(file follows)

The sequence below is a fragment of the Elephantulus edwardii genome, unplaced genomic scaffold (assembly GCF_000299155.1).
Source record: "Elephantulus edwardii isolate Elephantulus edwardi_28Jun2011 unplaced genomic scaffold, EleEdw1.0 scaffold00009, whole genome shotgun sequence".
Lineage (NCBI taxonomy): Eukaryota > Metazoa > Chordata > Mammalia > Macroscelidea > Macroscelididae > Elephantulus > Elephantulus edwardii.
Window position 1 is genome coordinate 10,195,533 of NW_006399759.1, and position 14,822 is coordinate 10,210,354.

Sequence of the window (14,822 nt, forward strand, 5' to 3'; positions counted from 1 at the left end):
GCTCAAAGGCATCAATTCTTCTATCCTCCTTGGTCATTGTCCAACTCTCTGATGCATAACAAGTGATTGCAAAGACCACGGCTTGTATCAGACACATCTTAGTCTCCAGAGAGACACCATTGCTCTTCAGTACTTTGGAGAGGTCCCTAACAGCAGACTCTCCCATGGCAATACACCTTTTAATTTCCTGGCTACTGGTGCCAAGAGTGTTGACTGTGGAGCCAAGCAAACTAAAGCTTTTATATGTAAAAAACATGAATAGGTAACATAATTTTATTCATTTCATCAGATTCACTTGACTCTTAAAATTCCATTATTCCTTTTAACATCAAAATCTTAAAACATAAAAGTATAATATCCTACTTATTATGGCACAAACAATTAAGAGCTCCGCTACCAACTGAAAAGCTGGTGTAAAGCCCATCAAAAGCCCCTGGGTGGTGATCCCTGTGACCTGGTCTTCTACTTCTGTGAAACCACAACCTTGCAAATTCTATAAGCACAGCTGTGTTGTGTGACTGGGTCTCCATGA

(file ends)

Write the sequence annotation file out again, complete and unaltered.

The sequence below is a fragment of the Elephantulus edwardii genome, unplaced genomic scaffold (assembly GCF_000299155.1).
Source record: "Elephantulus edwardii isolate Elephantulus edwardi_28Jun2011 unplaced genomic scaffold, EleEdw1.0 scaffold00009, whole genome shotgun sequence".
Lineage (NCBI taxonomy): Eukaryota > Metazoa > Chordata > Mammalia > Macroscelidea > Macroscelididae > Elephantulus > Elephantulus edwardii.
Window position 1 is genome coordinate 10,195,533 of NW_006399759.1, and position 14,822 is coordinate 10,210,354.

Sequence of the window (14,822 nt, forward strand, 5' to 3'; positions counted from 1 at the left end):
GCTCAAAGGCATCAATTCTTCTATCCTCCTTGGTCATTGTCCAACTCTCTGATGCATAACAAGTGATTGCAAAGACCACGGCTTGTATCAGACACATCTTAGTCTCCAGAGAGACACCATTGCTCTTCAGTACTTTGGAGAGGTCCCTAACAGCAGACTCTCCCATGGCAATACACCTTTTAATTTCCTGGCTACTGGTGCCAAGAGTGTTGACTGTGGAGCCAAGCAAACTAAAGCTTTTATATGTAAAAAACATGAATAGGTAACATAATTTTATTCATTTCATCAGATTCACTTGACTCTTAAAATTCCATTATTCCTTTTAACATCAAAATCTTAAAACATAAAAGTATAATATCCTACTTATTATGGCACAAACAATTAAGAGCTCCGCTACCAACTGAAAAGCTGGTGTAAAGCCCATCAAAAGCCCCTGGGTGGTGATCCCTGTGACCTGGTCTTCTACTTCTGTGAAACCACAACCTTGCAAATTCTATAAGCACAGCTGTGTTGTGTGACTGGGTCTCCATGA